Despite accusations by Republicans that he was not entirely forthcoming about back taxes, and opposition even from some Democrats, Timothy Geithner was confirmed today as treasury secretary by a 60 to 34 vote in the U.S. Senate, and immediately began overseeing the second half of the $700 billion Wall Street bailout.
The confirmation comes none too soon. The second tranche of TARP money at Geithner's disposal becomes available Tuesday. Of the $700 billion, $288 billion has been spent and $380 has been promised.
Thirty Republicans and three Democrats (Tom Harkin of Iowa, Russ Feingold of Wisconsin and Robert Byrd of West Virginia) joined Independent Bernie Sanders of Vermont to oppose Geithner's nomination.
Geithner, who failed to pay more than $40,000 in Social Security and Medicare taxes from 2001-2004, survived a haranguing on the tax issue by Republicans on the Senate Finance Committee last week and will take over at Treasury as President Barack Obama initiates a multipronged strategy to pep up the U.S. economy.
Obama has called his economic response a multilegged stool and the leg Geithner will be tasked with overseeing is the disbursal of the remaining $350 billion from the Troubled Assets Relief Program.
That program -- which, as chairman of the New York Federal Reserve Bank, Geithner had a hand in creating -- was overseen by his predecessor Henry Paulson, President Bush's final treasury secretary.
Paulson persuaded Congress to provide the money in a rush last Fall, but was criticized from both sides of the aisle for not doing enough to track the money after it went to troubled banks, and for not forcing the banks to use the money to spur lending.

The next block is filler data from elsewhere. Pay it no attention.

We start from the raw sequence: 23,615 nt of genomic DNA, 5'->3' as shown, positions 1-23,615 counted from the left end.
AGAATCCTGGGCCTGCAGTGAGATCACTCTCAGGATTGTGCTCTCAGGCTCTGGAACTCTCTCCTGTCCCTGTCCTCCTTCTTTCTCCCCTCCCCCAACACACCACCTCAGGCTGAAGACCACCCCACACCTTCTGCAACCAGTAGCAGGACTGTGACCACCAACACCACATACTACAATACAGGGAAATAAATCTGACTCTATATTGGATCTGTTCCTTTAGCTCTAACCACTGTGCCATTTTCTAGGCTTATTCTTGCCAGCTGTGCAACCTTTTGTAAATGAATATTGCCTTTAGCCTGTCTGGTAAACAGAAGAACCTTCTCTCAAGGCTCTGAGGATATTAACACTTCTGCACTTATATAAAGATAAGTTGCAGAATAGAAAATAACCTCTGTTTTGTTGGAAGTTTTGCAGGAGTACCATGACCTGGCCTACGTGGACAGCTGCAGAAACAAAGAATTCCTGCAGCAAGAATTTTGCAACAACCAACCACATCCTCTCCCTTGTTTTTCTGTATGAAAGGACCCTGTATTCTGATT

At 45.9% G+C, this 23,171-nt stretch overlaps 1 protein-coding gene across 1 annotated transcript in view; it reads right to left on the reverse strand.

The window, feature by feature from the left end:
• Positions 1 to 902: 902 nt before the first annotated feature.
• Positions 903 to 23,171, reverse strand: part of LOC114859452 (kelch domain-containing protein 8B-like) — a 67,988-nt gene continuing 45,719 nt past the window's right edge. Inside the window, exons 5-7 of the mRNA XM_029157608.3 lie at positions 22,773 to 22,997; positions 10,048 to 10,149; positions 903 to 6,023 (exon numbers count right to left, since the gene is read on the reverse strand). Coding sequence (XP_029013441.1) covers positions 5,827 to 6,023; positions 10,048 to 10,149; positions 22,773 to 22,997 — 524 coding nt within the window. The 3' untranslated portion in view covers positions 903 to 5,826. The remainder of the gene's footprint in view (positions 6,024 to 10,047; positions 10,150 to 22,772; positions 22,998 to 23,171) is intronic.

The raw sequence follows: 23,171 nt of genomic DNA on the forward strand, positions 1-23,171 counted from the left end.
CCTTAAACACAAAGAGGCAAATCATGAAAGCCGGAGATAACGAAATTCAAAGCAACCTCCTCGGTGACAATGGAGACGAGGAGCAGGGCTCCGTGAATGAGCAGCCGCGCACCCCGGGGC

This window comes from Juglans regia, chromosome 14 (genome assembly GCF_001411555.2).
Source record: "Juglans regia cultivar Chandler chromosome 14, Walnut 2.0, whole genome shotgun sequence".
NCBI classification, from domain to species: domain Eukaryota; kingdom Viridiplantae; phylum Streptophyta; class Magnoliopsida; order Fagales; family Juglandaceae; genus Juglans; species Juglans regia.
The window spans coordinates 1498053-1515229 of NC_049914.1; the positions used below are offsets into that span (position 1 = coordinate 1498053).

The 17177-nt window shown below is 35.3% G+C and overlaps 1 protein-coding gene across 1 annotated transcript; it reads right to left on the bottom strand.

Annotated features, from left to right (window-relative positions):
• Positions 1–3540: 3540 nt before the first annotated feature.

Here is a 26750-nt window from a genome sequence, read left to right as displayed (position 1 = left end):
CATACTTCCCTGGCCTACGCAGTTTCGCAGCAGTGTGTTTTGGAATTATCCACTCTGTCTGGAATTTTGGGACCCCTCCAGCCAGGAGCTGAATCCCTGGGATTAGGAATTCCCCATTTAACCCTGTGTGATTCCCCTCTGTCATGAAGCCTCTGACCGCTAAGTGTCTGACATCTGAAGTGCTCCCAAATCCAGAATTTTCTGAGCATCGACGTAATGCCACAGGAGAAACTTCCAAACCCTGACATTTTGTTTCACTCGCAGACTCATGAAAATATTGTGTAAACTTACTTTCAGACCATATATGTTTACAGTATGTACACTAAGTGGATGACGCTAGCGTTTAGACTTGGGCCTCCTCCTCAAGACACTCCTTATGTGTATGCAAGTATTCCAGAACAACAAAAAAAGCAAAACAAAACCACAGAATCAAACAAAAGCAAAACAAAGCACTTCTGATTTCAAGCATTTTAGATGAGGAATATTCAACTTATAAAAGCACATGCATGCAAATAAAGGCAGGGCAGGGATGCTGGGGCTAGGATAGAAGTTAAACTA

Just 52 senators voted earlier this month in favor of giving Obama access to the second $350 billion tranche of the TARP funding, compared with 74 who voted to authorize the program last year.
Recasting TARP as a program that has helped the economy as a whole and wasn't just a bailout for Wall Street will be a top priority for Geithner and Obama, who wants Congress to sign another, even larger check, to spur economic growth.
Obama is scheduled to meet with House and Senate Republicans Tuesday to woo their support for his $825 billion stimulus plan.
Geithner has been credited with foreseeing some of the complicated problems arising from the opaque and unregulated credit default swap market, a web of private insurance bets that could be worth $30 trillion. In addition to doling out the TARP funds, making sense of the credit default market will be high among Geithner's tasks.
His confirmation drew votes from both sides of the aisle, often because, despite the tax issue, many senators believe Geithner to be uniquely qualified for the job.
"To suggest that Tim Geithner is unqualified because of this tax issue is to fail to understand his contribution to this country," said Sen. Chris Dodd, D-Conn., the chairman of the Senate Banking Committee.
"Timothy Geithner is more aware of the complexities of the issues facing us than maybe any other individual the president might have chosen," said Republican Sen. Orrin Hatch of Utah.